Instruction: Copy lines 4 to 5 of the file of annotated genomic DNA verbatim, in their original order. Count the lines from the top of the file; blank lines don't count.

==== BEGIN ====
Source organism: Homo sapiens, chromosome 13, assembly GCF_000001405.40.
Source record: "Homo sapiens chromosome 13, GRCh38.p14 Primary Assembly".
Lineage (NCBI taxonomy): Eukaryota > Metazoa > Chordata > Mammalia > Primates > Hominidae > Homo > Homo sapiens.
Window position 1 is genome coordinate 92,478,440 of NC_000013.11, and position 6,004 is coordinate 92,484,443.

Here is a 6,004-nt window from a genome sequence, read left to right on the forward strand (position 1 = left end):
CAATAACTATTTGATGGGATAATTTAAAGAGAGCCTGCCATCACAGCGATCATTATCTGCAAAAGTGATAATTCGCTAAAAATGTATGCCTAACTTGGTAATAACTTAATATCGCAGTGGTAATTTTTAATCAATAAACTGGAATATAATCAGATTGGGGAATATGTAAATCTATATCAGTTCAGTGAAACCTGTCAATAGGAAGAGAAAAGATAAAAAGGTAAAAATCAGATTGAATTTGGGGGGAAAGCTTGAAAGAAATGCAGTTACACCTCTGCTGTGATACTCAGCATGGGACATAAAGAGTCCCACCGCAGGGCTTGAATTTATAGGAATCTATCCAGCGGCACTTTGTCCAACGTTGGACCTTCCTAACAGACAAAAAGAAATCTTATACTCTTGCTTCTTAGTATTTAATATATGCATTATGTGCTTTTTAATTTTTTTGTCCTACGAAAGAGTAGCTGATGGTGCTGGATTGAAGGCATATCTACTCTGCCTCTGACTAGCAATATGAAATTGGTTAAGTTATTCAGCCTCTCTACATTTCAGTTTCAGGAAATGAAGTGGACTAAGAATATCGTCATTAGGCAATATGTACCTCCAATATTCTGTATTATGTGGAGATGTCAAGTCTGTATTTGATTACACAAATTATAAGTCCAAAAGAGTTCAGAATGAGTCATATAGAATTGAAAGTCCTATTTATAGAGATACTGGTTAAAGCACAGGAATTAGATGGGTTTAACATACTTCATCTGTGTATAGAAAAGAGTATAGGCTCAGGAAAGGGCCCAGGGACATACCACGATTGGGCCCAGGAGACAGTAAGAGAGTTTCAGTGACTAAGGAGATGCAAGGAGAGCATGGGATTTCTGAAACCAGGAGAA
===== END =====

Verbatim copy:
Window position 1 is genome coordinate 92,478,440 of NC_000013.11, and position 6,004 is coordinate 92,484,443.

Here is a 6,004-nt window from a genome sequence, read left to right on the forward strand (position 1 = left end):